I think it was the summer of 2017 when one weekend afternoon, our apartment doorbell rang when we were least expecting it. On the other side were a couple dressed in the familiar but festive versions of the salwar kameez. They were South Asian and soon greeted my husband who had first opened the door. They handed him a covered bowl with what appeared to be warm Sheer Khurma.
It was after all, Eid ul Fitr, celebrated at the end of the month of Ramzan. Here in the UAE though, almost all Indians and Pakistanis call it Ramadan, the Arabised name for the month of fasting and reflection. Eid ul Fitr is also called Meethi Eid and I remember our neighbours back home, the Qureshis, coming over with a box of sweets for us. They still do and we go over during Diwali with sweets. In Dubai however, this was most unexpected since we hardly knew anyone on our floor. And yet, when the doorbell rang and the couple handed him the bowl, it was the most normal thing ever, just unexpected!
They introduced themselves and the woman, roughly around our age, soon started talking to me when she saw me come to the door behind my husband. We wished them Eid Mubarak and exchanged pleasantries. Soon, numbers were exchanged and we resolved to meet over tea in the coming week.
We had to meet, after all now I had their ‘bartan’ or ‘dabba’ (utensils/vessel)! You always know when your kitchen has utensils that are not your own and when you do return them, they are almost never returned empty. Another totally normal South Asian thing to do.
That week, after polishing off the Sheer Khurma my neighbour had made, I wondered what I could prepare for her to fill the bowl on its return. I decided to make my trusty Sooji Halwa, the one meetha or dessert that I thought I made best. We spoke on the phone and decided to meet on a weekday afternoon.
As I rang the doorbell of her apartment, I could already smell that she had made something elaborate and I had not come for just a cup of chai. I entered and found that she laid out an entire High-tea like spread with fried crispy snacks, biscuits and also a pasta dish. I had already had lunch and was just looking forward to the chai. But then, this style of hospitality of going above and beyond just reminded me of folks back home and how everyone would say, “Arre, itni formality ki kya zaroorat thee?” (Oh, you shouldn’t have!).
Karak Chai and Charcha
As we slurped our milky but karak chai and chomped on biscuits, began a friendship with my neighbour who hailed from the capital city of Islamabad in Pakistan. We would meet each other almost every other day over some sort of Chai to exchange stories from back home and discover how we were so very similar. In the months to come, we would share home cooked food with each other and learn more about our sameness.
We weren’t diplomats sent from our country’s capital cities to discuss matters of national importance, we were just two girls chatting over copious amounts of tea and biscuits, something our erstwhile Imperial rulers had gifted us. We shared personal stories, often the deteriorating political climates in our countries and how the personal and political in our lives came together. That and plots of several Pakistani soap operas!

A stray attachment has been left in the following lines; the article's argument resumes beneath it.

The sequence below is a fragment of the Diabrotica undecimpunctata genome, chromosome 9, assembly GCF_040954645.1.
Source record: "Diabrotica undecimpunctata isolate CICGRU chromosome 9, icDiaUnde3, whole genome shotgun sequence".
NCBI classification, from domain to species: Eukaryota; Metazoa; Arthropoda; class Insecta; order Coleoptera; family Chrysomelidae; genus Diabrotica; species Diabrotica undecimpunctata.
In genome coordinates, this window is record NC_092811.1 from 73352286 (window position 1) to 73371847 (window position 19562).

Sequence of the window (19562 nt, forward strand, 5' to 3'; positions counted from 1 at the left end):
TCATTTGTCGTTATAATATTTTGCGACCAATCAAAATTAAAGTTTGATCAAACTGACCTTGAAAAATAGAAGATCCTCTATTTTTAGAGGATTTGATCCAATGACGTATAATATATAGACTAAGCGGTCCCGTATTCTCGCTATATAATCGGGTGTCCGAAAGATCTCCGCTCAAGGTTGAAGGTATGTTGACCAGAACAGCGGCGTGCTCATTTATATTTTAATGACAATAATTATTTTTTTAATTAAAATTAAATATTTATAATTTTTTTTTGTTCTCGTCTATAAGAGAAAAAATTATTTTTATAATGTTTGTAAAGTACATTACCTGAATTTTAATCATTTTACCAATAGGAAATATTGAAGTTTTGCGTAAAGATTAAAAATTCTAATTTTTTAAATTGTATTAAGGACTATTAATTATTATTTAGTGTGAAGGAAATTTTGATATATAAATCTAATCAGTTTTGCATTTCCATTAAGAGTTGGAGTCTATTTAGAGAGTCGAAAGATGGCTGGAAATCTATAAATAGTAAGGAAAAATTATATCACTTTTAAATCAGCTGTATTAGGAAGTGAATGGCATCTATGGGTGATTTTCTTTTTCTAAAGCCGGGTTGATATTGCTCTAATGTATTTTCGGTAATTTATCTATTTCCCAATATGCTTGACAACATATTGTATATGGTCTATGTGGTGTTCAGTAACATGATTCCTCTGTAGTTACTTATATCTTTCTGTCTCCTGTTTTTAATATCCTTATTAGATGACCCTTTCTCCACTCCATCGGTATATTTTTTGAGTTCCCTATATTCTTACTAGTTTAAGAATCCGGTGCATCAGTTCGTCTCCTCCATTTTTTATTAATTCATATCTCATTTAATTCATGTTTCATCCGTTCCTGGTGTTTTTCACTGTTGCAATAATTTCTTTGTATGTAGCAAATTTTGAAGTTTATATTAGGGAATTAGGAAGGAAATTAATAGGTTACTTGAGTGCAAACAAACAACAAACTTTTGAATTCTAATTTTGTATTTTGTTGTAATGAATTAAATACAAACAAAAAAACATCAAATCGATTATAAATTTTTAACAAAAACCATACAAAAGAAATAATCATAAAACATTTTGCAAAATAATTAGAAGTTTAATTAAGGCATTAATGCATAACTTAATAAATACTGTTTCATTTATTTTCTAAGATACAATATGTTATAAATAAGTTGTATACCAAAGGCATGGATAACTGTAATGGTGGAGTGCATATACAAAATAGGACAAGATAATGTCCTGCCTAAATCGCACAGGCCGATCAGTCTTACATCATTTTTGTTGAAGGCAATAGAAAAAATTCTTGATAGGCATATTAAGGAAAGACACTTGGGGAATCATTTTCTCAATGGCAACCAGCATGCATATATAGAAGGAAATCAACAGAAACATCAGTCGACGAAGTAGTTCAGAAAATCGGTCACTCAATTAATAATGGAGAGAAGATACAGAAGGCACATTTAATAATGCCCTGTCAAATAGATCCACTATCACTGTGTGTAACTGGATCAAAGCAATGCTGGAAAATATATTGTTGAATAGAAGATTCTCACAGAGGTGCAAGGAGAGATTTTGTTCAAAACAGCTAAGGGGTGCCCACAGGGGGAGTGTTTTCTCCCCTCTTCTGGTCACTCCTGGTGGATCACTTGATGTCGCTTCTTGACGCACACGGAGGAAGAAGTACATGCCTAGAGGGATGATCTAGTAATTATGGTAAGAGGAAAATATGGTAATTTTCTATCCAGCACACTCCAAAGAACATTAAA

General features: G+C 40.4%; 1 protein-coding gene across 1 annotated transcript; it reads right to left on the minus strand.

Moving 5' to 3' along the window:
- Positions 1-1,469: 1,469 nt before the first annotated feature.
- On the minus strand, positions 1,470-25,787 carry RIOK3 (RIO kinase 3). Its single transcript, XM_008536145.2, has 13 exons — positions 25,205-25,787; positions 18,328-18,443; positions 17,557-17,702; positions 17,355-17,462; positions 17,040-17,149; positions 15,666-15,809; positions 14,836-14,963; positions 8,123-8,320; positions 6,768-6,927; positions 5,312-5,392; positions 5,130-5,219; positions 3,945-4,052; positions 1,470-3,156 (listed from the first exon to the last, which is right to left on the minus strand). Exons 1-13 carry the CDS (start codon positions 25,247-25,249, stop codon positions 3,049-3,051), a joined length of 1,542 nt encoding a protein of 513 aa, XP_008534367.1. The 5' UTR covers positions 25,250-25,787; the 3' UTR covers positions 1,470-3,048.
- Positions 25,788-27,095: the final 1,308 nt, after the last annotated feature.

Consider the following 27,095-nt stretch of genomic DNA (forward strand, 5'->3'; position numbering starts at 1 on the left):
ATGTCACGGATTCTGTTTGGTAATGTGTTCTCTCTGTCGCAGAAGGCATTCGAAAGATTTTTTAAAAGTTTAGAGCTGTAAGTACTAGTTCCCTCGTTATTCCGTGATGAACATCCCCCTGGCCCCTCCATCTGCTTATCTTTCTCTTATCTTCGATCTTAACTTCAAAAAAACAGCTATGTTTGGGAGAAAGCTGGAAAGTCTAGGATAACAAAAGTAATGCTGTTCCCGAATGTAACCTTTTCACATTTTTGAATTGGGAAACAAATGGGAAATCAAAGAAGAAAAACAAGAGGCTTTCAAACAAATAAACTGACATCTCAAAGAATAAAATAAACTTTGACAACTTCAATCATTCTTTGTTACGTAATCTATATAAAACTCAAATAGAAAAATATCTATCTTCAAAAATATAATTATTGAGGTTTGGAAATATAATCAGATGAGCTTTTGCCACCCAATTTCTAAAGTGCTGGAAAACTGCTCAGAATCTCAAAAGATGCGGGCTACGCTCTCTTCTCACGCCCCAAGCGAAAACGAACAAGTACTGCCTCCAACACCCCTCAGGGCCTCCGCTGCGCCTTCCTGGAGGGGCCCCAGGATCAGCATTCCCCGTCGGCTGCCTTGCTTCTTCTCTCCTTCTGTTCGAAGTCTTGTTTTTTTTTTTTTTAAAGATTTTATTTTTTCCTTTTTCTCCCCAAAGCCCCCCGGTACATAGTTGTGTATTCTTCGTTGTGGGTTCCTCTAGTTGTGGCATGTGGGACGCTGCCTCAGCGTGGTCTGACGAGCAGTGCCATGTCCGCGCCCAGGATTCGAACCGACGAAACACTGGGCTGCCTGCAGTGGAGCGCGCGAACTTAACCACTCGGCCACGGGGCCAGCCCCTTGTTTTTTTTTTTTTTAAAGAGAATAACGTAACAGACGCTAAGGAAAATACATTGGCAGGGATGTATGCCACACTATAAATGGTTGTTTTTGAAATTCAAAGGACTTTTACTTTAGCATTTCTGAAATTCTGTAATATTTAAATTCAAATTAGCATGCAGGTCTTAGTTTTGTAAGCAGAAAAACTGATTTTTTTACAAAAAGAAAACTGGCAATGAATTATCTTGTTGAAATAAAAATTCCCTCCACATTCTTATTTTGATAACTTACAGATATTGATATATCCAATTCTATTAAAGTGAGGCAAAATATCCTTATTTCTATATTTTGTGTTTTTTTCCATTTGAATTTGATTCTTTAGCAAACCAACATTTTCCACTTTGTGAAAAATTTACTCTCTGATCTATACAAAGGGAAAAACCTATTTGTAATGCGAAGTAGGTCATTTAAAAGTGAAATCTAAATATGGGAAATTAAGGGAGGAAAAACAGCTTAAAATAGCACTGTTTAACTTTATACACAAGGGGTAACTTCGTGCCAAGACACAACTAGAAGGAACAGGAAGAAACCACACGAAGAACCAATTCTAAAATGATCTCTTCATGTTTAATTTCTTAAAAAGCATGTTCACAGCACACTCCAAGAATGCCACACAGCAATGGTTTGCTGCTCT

She would often bring me dishes like Haleem, her signature Egg soup with stringy egg whites, very desi versions of pasta and Chinese food and it was all so familiar. She would revel over Punjabi style Rajma and Chhole as I would relish her Chicken Karahi. I introduced her to homemade dosas and chaat and she gave me my first cup of Kashmiri Nun chai.
‘I’m coming over for Chai‘
On most afternoons, I would get a message around lunch time that she’ll be coming over for chai or I was invited at hers. So many times, we would discover that the hours had melted like sugar in tea when one of us got a call that the spouse was home but we were at our girlfriend’s place sipping chai.
We kept downing cups of tea, sometimes the normal karak way, sometimes just an infusion without milk and on a rare occasion phiti hui coffee. But we had so much to talk about each day and discuss our respective worlds, the foods we ate, the foods we wanted to try, the struggles of being a woman in the cities we came from and the countries we hailed from.
I discovered that her grandma had roots in India and was probably the only person who made sabzis the ‘Indian way’ or without any meat. She was obsessed with saris and fashion in India to my surprise and I told her about how Pakistani suits and fashion have always been the rage in North India. We just deduced that it was all a ploy to make us rave how fashion on the other side was probably better and thus priced higher to favour market dynamics.
Just the same
My friend has since moved to the Southern Hemisphere and left the UAE which is home to many Indians and Pakistanis like us. Indians and Pakistanis were one of the first so-called expats here and were and still are, instrumental in building this country. A country where I could sit in a cab and without thinking, start talking in Hindi or in my best rendition of Hindustani, that comes closest to its refined cousin Urdu. The sameness of brethren across the border is even more highlighted as I often find more in common with respect to food and language as compared to someone from my own country.
As I write this in the middle of August, a time when both countries celebrate their respective Independence days, I am just sitting in regret about how my friend and I never really settled the India-Pakistan mango debate!
I am sure it would have ended in her swooning over the Dussehri and Alphonso while I would go on about my love for the Sindhri!